Dr. Brian Ahern Connects Nanomagnetism & LENR — Interview

Dr. Ahern is a physicist with a PhD from MIT whose academic work focused on exploring BCS-theory and superconductivity. In 2012, he issued an in-depth report on nano-scale cold fusion for the Electric Power Research Institute. Earlier this year the open-source Martin Fleischman Memorial Project added Brian to their global-coalition of researchers and experimentalists who are working to bring an open-source cold fusion solution to the world. He was also a featured lecturer at this year’s 2014 MIT LENR Colloquium – an annual event hosted by Drs. Mitchell Schwarz & Peter Hagelstein. His presentation focused on the relationship between excess heat and nano-magnetism. An outline of our dialogue can be referenced below:

0.min-10.min: Brian’s thesis on high-temperature superconductors; Brian’s interest in LENR; Keith Johnson; technical problems inherent to high-temperature superconductors; distorted electron orbitals and cooperative oscillatory modes; Stanislaw Ulam’s model of non-linear anharmonic oscillators

10.min-20.min: Energy localization; Arata and nano-particles; new energetics at nano-scale; nano-particles and anharmonic collective modes; collective vortex-like orbital effects; super-ferromagnetism at nano-scale; Don Hotson and the Dirac Sea; magnetic vortices as negative-energy transducers/transformers

20.min-30.min: Self-organization; spintronics; anharmonic modes on all scales; chaos theory; vibration and chemical bonding in living systems; order out of chaos at 5-10 nano-meter scale; incredible enzyme efficiency; pulsing and increased power output; Arthur Manelas’ free energy vacuum battery; validating over-unity; replicating Floyd Sweet; cold transformer indicative of new physics

30.min-42.min: Pulsing nano-systems; providing Martin Fleischman Memorial Project with engineered nano-particles; 2014 MIT LENR Colloquium; Mizuno’s new experiment; fractalizing nano-particle surface with pulsed glow discharge; Mizuno’s history with LENR; applying energetic self-organizing collective modes to various electromagnetic systems; the mysteries of magnetism; new ELFORSK report on and tests of Rossi’s E-Cat; the reality of LENR and repeatability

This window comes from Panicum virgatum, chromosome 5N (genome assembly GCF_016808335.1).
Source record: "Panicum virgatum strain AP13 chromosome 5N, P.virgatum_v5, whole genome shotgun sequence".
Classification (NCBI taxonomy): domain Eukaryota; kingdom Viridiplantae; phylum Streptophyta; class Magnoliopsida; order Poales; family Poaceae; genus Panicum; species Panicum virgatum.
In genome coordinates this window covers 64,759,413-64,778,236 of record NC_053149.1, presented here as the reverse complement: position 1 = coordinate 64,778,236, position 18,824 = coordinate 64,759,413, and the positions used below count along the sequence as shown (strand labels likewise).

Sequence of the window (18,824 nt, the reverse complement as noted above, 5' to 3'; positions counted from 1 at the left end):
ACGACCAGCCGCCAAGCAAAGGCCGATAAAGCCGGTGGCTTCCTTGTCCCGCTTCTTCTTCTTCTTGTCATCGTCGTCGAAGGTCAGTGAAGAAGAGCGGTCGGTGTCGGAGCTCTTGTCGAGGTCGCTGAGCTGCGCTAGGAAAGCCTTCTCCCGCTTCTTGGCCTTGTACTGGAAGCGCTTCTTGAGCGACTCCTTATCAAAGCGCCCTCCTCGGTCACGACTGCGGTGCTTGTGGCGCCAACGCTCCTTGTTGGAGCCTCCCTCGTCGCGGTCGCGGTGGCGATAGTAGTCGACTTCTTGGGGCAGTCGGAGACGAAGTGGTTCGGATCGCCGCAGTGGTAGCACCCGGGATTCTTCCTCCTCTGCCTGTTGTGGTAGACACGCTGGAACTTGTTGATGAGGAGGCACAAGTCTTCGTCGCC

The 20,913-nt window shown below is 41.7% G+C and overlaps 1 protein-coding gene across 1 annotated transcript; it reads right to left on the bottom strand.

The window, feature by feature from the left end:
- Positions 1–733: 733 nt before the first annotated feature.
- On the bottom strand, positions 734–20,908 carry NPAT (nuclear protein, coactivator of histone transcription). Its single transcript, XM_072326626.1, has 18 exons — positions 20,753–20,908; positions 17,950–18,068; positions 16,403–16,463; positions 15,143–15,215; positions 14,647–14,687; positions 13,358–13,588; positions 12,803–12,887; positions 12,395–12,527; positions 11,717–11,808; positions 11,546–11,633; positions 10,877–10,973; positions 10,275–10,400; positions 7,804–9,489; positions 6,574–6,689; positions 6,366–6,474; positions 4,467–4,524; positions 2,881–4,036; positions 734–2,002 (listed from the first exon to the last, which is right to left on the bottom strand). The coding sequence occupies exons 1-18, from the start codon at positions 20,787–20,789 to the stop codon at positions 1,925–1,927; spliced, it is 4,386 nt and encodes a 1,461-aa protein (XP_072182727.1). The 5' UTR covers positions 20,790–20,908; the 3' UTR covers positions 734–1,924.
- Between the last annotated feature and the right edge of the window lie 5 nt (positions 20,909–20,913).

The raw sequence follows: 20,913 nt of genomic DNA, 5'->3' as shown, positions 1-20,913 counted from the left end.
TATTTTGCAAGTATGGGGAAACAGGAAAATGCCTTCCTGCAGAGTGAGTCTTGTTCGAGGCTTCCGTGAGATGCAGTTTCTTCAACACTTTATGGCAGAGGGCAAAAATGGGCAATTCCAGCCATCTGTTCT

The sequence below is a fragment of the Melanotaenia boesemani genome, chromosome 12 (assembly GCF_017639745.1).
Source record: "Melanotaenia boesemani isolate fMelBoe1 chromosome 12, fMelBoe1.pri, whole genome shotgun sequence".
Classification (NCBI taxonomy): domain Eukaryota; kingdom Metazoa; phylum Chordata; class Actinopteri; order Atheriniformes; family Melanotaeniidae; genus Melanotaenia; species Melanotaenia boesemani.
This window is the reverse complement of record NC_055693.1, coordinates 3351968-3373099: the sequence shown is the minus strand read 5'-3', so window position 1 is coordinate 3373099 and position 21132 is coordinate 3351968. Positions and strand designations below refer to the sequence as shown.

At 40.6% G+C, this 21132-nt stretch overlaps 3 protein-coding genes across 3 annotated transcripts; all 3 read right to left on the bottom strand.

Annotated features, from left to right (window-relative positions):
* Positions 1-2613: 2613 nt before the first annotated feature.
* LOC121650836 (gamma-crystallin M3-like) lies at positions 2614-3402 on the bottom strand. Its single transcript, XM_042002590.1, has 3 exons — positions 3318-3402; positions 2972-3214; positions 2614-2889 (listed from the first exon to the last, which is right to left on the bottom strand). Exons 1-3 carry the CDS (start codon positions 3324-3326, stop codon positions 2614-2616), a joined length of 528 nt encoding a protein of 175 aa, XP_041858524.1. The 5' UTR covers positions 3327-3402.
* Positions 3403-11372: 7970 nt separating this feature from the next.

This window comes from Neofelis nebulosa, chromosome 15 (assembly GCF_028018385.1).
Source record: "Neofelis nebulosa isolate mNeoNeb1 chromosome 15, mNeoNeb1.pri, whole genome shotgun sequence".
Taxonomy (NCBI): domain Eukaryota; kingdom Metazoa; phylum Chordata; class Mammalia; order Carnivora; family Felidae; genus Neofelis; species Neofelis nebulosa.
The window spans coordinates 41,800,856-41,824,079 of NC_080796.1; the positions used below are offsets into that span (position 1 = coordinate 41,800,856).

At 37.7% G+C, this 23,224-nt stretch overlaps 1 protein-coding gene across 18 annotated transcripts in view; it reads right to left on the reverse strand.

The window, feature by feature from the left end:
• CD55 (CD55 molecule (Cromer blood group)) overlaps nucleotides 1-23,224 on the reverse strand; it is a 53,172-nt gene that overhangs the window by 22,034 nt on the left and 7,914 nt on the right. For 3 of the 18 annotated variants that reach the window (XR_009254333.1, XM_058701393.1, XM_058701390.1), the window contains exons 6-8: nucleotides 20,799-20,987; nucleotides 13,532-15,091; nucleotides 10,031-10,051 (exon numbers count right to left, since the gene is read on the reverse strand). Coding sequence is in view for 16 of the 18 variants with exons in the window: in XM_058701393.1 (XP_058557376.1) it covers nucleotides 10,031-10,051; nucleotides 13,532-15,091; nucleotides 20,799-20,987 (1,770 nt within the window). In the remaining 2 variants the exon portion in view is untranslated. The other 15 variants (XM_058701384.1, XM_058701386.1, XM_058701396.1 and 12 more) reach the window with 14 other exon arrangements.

For past interviews and articles please visit Q-Niverse and/or Blue Science at your leisure. Thanks for your support.

Dr. Edmund Storms Explains LENR — New Interview

A brief description of our dialogue titled Nano-Cracks, Metallic Hydrogen, & Explaining LENR:

Dr. Storms is a nuclear chemist who spent thirty-four years working at Los Alamos National Labs. There he conducted research into materials for use in nuclear power and propulsion reactors, including studies of cold fusion. Ed is also the author of The Science of Low Energy Nuclear Reaction, published in 2007, and has recently published a follow-up book – The Explanation of Low Energy Nuclear Reaction – exploring the theoretical side of LENR. His book can be found at Infinite-Energy.com

Hope you enjoy. Check out my blog Q-Niverse and Blue-Science.org for more of my content. Thanks again.

Gregory Chaitin on cold fusion research: Japan and Sweden are the “only two countries with the political will”

Gregory Chaitin is a Professor of Computer Science and Philosophy of Computing at the Federal University of Rio de Janeiro, Brazil. Here he discusses the landscape of LENR with Tom O’Brien posting on podomatic. Chaitin gives Andrea Rossi credit for bringing cold fusion to a wider consciousness and mentions Mats Lewan‘s new book An Impossible Invention, which he finds to be an excellent look at the unveiling of the E-Cat.

Go to Tom O’Brien‘s interview with Gregory Chaitin on Podomatic here.

He also touches on the 2014 CF/LANR Colloquium at MIT held on the 25th Anniversary of the announcement of cold fusion, a bit of the science and politics behind LENR, the current lack of an accepted theory, and Japanese and Swedish research.

Chaitin is particularly impressed with Clean Planet, Inc., and newly formed group dedicated to bringing LENR technology forward through funding and support. Listen to Clean Planet’s Hideki Yoshino present some of this research work [.pdf][.mp3] performed by Tadahiko Mizuno and his team at the recent Colloquium at MIT, or watch the video here.